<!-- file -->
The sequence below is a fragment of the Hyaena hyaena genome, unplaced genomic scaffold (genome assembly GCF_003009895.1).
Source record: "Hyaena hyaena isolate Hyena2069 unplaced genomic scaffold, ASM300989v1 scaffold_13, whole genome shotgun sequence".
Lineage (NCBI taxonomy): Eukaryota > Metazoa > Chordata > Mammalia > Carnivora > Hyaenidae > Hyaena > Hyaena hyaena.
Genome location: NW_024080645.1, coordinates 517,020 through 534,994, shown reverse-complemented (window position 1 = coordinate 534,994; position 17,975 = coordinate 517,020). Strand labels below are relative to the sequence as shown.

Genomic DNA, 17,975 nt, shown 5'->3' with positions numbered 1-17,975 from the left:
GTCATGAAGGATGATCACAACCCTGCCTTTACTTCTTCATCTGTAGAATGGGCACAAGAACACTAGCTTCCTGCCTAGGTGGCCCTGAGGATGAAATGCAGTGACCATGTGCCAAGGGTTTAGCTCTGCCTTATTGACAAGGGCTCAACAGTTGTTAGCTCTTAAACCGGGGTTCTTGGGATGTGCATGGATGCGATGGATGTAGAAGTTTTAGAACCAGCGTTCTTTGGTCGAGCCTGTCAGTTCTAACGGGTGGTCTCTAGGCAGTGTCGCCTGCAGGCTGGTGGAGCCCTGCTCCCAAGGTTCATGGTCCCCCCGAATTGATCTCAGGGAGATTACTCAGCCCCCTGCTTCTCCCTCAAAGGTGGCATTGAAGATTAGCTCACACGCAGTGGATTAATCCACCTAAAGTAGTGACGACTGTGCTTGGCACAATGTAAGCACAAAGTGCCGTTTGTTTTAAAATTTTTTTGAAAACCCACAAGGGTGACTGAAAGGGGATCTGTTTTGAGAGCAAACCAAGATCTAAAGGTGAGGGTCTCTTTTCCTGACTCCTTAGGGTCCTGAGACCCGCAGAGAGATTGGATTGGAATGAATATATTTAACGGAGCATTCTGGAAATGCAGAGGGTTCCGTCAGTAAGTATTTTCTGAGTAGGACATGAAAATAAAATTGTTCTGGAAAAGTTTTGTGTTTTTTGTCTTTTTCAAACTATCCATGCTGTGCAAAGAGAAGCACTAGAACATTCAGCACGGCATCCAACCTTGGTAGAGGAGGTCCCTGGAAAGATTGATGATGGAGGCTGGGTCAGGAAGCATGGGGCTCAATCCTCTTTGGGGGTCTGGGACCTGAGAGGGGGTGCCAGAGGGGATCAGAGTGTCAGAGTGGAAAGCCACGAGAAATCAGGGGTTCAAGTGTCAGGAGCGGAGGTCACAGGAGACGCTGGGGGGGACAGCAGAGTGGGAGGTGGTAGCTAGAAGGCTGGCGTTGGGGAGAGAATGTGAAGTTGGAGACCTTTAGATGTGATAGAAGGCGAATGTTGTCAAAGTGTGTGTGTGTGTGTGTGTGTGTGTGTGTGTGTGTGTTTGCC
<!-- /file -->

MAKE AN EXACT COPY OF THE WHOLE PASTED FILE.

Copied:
The sequence below is a fragment of the Hyaena hyaena genome, unplaced genomic scaffold (genome assembly GCF_003009895.1).
Source record: "Hyaena hyaena isolate Hyena2069 unplaced genomic scaffold, ASM300989v1 scaffold_13, whole genome shotgun sequence".
Lineage (NCBI taxonomy): Eukaryota > Metazoa > Chordata > Mammalia > Carnivora > Hyaenidae > Hyaena > Hyaena hyaena.
Genome location: NW_024080645.1, coordinates 517,020 through 534,994, shown reverse-complemented (window position 1 = coordinate 534,994; position 17,975 = coordinate 517,020). Strand labels below are relative to the sequence as shown.

Genomic DNA, 17,975 nt, shown 5'->3' with positions numbered 1-17,975 from the left:
GTCATGAAGGATGATCACAACCCTGCCTTTACTTCTTCATCTGTAGAATGGGCACAAGAACACTAGCTTCCTGCCTAGGTGGCCCTGAGGATGAAATGCAGTGACCATGTGCCAAGGGTTTAGCTCTGCCTTATTGACAAGGGCTCAACAGTTGTTAGCTCTTAAACCGGGGTTCTTGGGATGTGCATGGATGCGATGGATGTAGAAGTTTTAGAACCAGCGTTCTTTGGTCGAGCCTGTCAGTTCTAACGGGTGGTCTCTAGGCAGTGTCGCCTGCAGGCTGGTGGAGCCCTGCTCCCAAGGTTCATGGTCCCCCCGAATTGATCTCAGGGAGATTACTCAGCCCCCTGCTTCTCCCTCAAAGGTGGCATTGAAGATTAGCTCACACGCAGTGGATTAATCCACCTAAAGTAGTGACGACTGTGCTTGGCACAATGTAAGCACAAAGTGCCGTTTGTTTTAAAATTTTTTTGAAAACCCACAAGGGTGACTGAAAGGGGATCTGTTTTGAGAGCAAACCAAGATCTAAAGGTGAGGGTCTCTTTTCCTGACTCCTTAGGGTCCTGAGACCCGCAGAGAGATTGGATTGGAATGAATATATTTAACGGAGCATTCTGGAAATGCAGAGGGTTCCGTCAGTAAGTATTTTCTGAGTAGGACATGAAAATAAAATTGTTCTGGAAAAGTTTTGTGTTTTTTGTCTTTTTCAAACTATCCATGCTGTGCAAAGAGAAGCACTAGAACATTCAGCACGGCATCCAACCTTGGTAGAGGAGGTCCCTGGAAAGATTGATGATGGAGGCTGGGTCAGGAAGCATGGGGCTCAATCCTCTTTGGGGGTCTGGGACCTGAGAGGGGGTGCCAGAGGGGATCAGAGTGTCAGAGTGGAAAGCCACGAGAAATCAGGGGTTCAAGTGTCAGGAGCGGAGGTCACAGGAGACGCTGGGGGGGACAGCAGAGTGGGAGGTGGTAGCTAGAAGGCTGGCGTTGGGGAGAGAATGTGAAGTTGGAGACCTTTAGATGTGATAGAAGGCGAATGTTGTCAAAGTGTGTGTGTGTGTGTGTGTGTGTGTGTGTGTGTGTGTTTGCC